The Subaru Telescope
note: animation illustrating light years takes almost a light year to load, but it's worth it
Astronomers on the Big Island, Hawaii are excited about the powerful new telescope called the Subaru telescope. The Subaru telescope is the biggest telescope on Earth (not the Hubble because it's in space). It was named for a star cluster known to Westerners as the Pleides. It is owned by the National Astromical Observatory of Japan. Astronomers hope it can let them see the unknown parts of the universe.
The telescope cost 300 million dollars. The glass that it uses was made beginning in 1991. It took 3 years to make the glass, then was polished by another company in Pittsburgh called Contraves. That task took 4 years. The mirror then arrived in Hilo, Hawaii after a month long journey: down the Mississippi river, across the Caribbean, through the Panama Canal, and over the Pacific Ocean. But there was another hard task. They had to get it up Mauna Kea and its rough roads. So it was placed on a base with 100 wheels, pneumatic controls, and shock absorbers to keep the mirror level at all times.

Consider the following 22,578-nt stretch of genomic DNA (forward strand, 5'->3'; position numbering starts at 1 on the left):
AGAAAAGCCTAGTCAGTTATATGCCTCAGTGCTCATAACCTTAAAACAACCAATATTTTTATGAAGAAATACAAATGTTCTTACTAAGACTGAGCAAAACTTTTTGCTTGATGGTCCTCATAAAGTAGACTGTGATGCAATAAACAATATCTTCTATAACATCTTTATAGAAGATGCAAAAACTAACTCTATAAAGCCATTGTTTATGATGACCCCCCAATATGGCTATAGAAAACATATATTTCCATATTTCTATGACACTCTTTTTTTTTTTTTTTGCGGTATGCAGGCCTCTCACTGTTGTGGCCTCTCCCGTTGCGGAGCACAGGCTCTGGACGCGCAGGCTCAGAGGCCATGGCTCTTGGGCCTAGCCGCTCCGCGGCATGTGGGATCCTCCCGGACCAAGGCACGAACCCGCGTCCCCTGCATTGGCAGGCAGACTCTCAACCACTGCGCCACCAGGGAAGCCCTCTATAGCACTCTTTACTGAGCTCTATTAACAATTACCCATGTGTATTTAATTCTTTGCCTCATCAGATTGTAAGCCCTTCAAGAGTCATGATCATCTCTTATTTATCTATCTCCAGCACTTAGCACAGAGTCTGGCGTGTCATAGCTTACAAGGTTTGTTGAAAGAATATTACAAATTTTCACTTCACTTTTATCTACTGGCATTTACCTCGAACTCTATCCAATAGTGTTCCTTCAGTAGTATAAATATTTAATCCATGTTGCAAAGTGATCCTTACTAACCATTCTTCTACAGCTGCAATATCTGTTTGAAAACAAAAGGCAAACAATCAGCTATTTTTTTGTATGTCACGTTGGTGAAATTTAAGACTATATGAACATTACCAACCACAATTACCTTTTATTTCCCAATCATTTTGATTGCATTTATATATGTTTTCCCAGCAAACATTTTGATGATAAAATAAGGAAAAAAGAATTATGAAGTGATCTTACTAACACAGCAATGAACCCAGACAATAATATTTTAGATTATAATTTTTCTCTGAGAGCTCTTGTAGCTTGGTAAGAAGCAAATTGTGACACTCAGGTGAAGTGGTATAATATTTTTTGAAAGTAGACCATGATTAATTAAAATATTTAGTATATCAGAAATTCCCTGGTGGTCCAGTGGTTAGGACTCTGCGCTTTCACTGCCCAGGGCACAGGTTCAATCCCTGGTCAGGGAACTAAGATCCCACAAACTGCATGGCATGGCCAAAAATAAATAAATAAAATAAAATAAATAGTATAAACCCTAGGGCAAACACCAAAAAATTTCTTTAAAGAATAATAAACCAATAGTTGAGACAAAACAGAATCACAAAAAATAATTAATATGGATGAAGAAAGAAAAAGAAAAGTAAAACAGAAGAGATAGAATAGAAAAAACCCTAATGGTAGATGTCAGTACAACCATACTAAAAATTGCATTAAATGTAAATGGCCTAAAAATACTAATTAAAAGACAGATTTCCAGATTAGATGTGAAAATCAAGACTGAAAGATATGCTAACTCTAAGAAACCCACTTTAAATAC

In diameter (length of line that splits mirror in half), the Subaru telescope is about 27 feet. It's on top the 14,000 foot high Mauna Kea because of the mountain's clean, dry air, and height. The telescope uses a special technology designed to prevent its 22-ton mirrors from sagging when it's changing to a different angle because it's so heavy.
Even though they are testing it, the Subaru telescope will be finished somewhere in March 2000. Its pictures are almost as good as the Hubble's. Scientists also are going to connect a spectrograph to the Subaru Telescope.
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